Race Weekend Central

Slipstream Saturday: The Hungarian Grand Prix & More

This weekend, Formula 1 makes its return to the Hungaroring for the (surprise surprise) Hungarian Grand Prix.  This race brings with it a particular eagerness from all parties involved as it is the last event before the summer break.  Another way of looking at things is that it’s like the last day of school before summer, meaning that while everyone may be focused on the race at hand they are also rather keen to get to the beach, mountains, clubs, or wherever else they may be looking to roam.

Because of this attitude, teams are pushing, bringing upgrades, double-checking their strategies, while the drivers may also be suffering from a bit of extra adrenaline.  This latter aspect can be found in some of the silly mistakes in the first two practices of the weekend even if you may want to argue that the drivers are just testing the limits of the 2017 car on the track.  It should be mentioned that speeds are up almost three seconds as compared to last year.

Then there were Jolyon Palmer and Pascal Wehrlein.  Palmer wrecked in both practices, first tearing apart the underside of his Renault and following up with a drive into the barriers.  If his job was already tenuous at best these two incidents should seal the proverbial deal and let the speculation begin as to who will be taking over his seat for the second half of the season.  

Wehrlein’s incident shouldn’t be nearly as troubling but did look a little peculiar as it appeared something must have come undone in the front suspension before he slid into the barriers, bringing out a red flag.  The cars, on the whole looked a bit unsettled which is something that should make for an interesting race on Sunday.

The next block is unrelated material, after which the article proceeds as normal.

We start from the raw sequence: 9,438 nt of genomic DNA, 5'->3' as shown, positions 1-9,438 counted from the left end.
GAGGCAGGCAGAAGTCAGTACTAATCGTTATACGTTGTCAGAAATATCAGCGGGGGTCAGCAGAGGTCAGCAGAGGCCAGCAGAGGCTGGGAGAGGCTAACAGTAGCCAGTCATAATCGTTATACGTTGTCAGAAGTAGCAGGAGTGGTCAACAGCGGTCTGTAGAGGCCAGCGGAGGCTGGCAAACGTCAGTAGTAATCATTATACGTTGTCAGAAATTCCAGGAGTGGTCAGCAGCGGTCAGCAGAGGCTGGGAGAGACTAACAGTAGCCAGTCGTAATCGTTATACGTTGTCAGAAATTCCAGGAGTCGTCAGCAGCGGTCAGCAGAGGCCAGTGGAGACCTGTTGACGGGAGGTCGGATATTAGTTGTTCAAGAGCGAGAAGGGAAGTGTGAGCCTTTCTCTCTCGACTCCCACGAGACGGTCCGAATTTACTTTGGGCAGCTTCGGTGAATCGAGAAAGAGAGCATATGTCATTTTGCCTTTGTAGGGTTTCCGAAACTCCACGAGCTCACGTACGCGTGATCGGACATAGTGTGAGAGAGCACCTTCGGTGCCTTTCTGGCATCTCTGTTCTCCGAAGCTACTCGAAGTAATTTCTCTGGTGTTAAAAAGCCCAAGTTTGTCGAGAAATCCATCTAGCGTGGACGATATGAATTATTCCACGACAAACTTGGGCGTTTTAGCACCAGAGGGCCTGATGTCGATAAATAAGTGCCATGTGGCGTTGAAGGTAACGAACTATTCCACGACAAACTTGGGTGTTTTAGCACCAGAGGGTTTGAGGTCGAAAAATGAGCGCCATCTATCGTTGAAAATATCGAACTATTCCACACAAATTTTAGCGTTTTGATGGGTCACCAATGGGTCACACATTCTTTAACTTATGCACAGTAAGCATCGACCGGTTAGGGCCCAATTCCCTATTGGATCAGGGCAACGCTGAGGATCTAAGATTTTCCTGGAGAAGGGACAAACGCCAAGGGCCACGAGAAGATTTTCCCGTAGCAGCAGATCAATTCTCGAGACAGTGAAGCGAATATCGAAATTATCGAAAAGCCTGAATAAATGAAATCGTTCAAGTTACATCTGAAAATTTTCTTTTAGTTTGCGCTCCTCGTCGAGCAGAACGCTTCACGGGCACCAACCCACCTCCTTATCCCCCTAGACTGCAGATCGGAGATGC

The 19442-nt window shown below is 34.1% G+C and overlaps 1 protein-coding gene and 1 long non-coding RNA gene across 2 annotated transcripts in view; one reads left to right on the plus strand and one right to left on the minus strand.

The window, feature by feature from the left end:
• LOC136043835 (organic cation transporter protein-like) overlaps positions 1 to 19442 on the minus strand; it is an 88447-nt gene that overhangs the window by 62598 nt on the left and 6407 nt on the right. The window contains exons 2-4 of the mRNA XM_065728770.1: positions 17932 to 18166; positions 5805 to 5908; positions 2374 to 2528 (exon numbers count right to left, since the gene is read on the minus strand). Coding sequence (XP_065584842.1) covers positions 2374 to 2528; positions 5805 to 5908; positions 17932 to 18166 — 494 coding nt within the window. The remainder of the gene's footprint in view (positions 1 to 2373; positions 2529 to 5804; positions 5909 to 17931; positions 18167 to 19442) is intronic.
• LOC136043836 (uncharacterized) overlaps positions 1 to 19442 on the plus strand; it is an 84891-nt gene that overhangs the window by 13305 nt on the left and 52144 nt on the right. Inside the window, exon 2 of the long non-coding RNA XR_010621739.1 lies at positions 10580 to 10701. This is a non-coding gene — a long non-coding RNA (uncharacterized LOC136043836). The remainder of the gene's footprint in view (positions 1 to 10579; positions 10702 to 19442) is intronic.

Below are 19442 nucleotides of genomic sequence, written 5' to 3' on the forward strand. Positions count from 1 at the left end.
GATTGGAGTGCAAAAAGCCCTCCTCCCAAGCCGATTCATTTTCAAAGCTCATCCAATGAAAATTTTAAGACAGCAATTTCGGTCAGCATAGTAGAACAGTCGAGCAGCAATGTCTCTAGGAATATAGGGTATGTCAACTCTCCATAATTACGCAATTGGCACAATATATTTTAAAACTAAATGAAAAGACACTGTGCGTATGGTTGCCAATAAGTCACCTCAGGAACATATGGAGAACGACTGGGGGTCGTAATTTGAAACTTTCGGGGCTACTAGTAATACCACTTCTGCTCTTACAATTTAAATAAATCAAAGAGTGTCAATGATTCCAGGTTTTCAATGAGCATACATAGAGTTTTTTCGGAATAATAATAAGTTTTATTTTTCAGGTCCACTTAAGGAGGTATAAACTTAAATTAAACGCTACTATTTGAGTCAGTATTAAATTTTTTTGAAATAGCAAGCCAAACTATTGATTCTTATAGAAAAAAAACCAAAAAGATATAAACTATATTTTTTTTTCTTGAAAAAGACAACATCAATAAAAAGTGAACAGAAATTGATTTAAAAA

One final note, Red Bull brought a host of upgrades to their car, including side-pod, floor, and fairing modifications.  Their car ought to be strong at the Hungaroring as it isn’t as dependent on outright speed and it is perhaps showing already as Daniel Ricciardo paced both practices.  Such optimism toward Red Bull leading the field should be tempered as Lewis Hamilton managed a lap only three-tenths slower on a harder compound tyre.  

Odds & Sods

– The allegiance that Sauber and Honda had struck for next season has been terminated.  Sauber will go back to using Ferrari engines in their cars in a move that should come as no surprise.  There are a couple things in play with this situation.  First, resuming the partnership that Sauber has with Ferrari makes things easier for them but the more notable aspect is that they’ll be using the Ferrari 2018 engine in their Sauber 2018 car.  Right now, Sauber is using last year’s Ferrari engine as stipulated.

Second, Toro Rosso has become the new focal point for Honda.  The team also currently uses last year’s Ferrari engines and a switch to Honda could bring the team more to the fore as the Japanese supplier will also be re-upping with McLaren.  Though Honda has proven to be terrible since they’ve returned, this kind of commitment is what should help hammer out the flaws and bring greater success to all parties involved.  

The Halo will be part of the 2018 season (photo: Getty Images)